The Story of the U.S. National Anthem and How It Became Part of the National Pastime

baseball-national-anthemAs Francis Scott Key sat aboard a ship, now officially a prisoner of war, he could only watch as the British bombarded American forces at Fort McHenry.  He had been sent to the British ship HMS Tonnant, along with John Stuart Skinner, by President James Madison himself to negotiate the release of prisoners of war.

After dining with British officers, it became painstakingly clear to both Key and Skinner that neither they, nor the POWs they came to rescue, were going to make it back to the American side anytime soon. The British were planning an attack on Fort McHenry and they did not want their visitors to report back to the enemy their position or strength.

The British allowed the Americans to return to their ship, but under guard, and Key was confided to a small cabin. Key watched the battle rage and “in dawn’s early light,” he saw victory… America’s flag was still there. It was then that he put pen to paper and wrote much of the poem that would become the “Star Spangled Banner,” finishing the rest at the Indian Queen Hotel after being released.

Key titled the poem “The Defense of Fort McHenry,” and showed it to his brother-in-law, a commander at Fort McHenry. He thought it fit perfectly with the medley of a popular drinking song of the time, “The Anacreontic Song.” The poem, with the new medley, was distributed to troops and appeared in the newspaper The Baltimore Patriot and shortly thereafter was re-titled the “Star Spangled Banner” by Thomas Carr who started selling the lyrics and sheet music for the song in his shop in Baltimore. Soon, it was printed in newspapers across the country, establishing its status as a wartime anthem.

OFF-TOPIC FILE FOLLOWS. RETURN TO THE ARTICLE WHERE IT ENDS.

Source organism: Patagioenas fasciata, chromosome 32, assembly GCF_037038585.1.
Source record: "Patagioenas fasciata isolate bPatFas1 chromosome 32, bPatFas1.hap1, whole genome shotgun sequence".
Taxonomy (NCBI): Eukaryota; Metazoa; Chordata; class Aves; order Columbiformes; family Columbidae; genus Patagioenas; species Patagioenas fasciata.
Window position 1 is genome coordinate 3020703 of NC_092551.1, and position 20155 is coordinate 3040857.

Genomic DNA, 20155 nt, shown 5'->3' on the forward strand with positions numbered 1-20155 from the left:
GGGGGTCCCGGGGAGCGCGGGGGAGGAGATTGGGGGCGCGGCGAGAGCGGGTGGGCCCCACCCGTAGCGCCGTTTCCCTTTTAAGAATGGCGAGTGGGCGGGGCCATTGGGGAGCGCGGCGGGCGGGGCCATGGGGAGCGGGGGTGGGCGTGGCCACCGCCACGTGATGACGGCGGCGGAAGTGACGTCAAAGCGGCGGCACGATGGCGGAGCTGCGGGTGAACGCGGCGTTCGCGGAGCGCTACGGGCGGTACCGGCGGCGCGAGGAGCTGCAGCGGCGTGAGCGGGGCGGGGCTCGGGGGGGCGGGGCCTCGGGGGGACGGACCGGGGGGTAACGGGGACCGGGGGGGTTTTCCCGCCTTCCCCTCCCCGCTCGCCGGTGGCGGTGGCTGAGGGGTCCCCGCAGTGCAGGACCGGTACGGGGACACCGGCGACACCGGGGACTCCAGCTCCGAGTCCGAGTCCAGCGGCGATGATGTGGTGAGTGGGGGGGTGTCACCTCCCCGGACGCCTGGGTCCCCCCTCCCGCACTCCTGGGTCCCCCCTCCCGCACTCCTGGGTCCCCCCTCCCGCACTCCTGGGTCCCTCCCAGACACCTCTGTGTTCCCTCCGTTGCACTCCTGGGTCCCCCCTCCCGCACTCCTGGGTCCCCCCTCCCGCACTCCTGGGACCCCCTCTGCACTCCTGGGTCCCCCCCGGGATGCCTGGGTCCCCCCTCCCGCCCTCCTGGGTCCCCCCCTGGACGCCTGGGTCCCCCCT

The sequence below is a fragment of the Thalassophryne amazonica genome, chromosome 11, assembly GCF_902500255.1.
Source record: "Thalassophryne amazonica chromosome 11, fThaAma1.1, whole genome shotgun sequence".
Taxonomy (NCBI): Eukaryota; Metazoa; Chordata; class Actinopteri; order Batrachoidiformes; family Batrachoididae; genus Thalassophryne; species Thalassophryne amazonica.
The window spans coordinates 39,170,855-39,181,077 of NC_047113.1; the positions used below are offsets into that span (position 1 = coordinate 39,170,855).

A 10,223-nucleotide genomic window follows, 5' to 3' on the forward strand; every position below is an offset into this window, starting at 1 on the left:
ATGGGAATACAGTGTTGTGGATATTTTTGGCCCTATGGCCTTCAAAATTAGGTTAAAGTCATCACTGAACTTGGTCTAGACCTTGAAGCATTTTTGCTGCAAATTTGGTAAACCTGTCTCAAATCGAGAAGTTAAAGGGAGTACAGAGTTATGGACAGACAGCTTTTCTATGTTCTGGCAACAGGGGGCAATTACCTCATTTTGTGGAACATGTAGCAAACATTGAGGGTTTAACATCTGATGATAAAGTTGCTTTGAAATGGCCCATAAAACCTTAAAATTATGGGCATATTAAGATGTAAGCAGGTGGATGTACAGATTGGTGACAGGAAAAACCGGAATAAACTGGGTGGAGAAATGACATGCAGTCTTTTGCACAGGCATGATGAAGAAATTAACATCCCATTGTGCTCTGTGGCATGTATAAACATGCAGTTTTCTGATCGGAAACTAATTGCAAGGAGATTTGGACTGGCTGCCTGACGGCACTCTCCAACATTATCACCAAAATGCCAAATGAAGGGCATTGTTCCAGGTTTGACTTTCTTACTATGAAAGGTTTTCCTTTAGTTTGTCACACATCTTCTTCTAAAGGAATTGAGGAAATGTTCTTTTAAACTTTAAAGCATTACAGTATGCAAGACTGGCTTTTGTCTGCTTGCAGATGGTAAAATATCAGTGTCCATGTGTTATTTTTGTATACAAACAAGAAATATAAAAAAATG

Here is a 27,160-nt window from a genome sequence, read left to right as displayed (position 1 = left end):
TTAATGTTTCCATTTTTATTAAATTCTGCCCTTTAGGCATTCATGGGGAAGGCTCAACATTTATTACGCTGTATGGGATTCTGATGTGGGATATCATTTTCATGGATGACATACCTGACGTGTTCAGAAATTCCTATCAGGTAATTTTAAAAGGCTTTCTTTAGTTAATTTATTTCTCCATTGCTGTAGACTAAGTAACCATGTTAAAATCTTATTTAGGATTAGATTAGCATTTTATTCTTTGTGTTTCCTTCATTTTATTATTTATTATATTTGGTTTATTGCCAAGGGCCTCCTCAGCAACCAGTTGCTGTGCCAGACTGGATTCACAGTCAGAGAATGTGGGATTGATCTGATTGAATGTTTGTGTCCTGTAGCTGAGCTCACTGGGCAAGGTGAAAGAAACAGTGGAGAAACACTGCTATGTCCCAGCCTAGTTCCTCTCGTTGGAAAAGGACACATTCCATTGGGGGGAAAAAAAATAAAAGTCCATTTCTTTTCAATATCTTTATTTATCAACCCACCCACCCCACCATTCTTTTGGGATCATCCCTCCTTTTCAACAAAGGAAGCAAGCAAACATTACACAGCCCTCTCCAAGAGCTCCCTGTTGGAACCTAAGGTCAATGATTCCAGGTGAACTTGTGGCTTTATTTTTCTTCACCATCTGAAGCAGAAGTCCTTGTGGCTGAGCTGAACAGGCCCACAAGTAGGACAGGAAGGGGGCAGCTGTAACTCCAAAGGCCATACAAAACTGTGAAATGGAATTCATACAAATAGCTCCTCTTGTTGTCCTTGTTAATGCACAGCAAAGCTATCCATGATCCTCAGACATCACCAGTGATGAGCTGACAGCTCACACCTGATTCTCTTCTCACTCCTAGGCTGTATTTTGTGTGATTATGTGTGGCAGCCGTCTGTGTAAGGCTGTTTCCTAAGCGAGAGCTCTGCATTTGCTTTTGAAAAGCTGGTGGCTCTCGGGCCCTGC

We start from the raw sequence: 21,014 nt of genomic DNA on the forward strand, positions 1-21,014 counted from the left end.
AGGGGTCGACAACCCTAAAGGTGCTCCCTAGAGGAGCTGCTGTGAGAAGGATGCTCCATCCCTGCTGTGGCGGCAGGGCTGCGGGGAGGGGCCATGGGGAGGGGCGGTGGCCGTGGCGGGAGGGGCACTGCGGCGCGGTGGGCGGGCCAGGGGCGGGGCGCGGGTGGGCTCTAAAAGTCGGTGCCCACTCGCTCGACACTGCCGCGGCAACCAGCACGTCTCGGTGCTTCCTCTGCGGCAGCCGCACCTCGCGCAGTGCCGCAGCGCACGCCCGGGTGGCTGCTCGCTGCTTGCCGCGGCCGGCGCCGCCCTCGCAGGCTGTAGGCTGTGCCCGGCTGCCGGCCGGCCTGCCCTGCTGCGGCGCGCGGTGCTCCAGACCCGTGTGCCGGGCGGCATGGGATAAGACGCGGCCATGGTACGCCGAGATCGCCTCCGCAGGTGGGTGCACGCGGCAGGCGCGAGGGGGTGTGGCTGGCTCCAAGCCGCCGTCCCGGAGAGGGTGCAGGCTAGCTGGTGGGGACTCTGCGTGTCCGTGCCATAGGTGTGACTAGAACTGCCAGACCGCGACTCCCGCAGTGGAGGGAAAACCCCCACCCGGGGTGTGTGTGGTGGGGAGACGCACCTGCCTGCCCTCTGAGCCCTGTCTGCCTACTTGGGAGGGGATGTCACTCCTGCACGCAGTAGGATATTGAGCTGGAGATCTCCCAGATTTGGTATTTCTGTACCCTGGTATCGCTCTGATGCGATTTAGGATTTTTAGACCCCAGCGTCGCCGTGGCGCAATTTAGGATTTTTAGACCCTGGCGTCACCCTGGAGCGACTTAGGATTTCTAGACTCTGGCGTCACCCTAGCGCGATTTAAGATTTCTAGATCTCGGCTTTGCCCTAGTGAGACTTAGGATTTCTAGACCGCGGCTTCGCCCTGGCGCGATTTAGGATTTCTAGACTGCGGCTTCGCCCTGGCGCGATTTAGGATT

The song continued to gain popularity, often being played at parades and Independence Day celebrations.  In 1889, the Secretary of the Navy Benjamin J. Tracy signed General Order #374, declaring it the official song to be played whenever the flag was raised. In 1916, President Woodrow Wilson ordered the “Star-Spangled Banner” be delivered during all military processions and occasions.

In the fall of 1918, America was in the depths of wartime – this time, World War I. World War I had begun four years earlier and after the bloody violent struggle, it finally seemed that America (and it’s allies) would be victorious. Patriotism during this time was at an all-time high.  Major sporting events particularly became venues for public displays of patriotism and unity, as they still are to some extent today.

The Star-Spangled Banner had been played during sporting events dating all the way back to the late 1800s, but the song cemented itself in the sporting world during the fall classic of America’s pastime… the 1918 World Series.

The 1918 World Series was significant for a number of reasons. It featured a matchup between the Chicago Cubs and the Boston Red Sox, two of the best teams of the era. Of course, after this World Series, neither of these teams would win a World Series for a combined 181 years.

The Red Sox had a star pitcher on their roster by the name of Babe Ruth, who, of course, turned out to be a better hitter than pitcher, which was saying something given his pitching skills. The war had forced the government to draft ball players into service during the summer and, under the “Work or Fight” order, baseball was told to end their season prior to Labor Day. Therefore, the 1918 World Series became the first (and to this day, only) to be played entirely in September. In addition, a bomb – the act of the anti-capitalist union “Industrial Workers of the World” — had blown up the Chicago Federal Building only days earlier, killing four and injuring thirty.

Game one of the series was played in Chicago. Some fans, due to fear and solemnness over the bombing, stayed away from the ballpark. Only 19,000 of the available 30,000 seats were filled. The ballpark was decked out in red, white, and blue, the Cubs’ brass trying everything to make fans forget the violence of war, both here and abroad.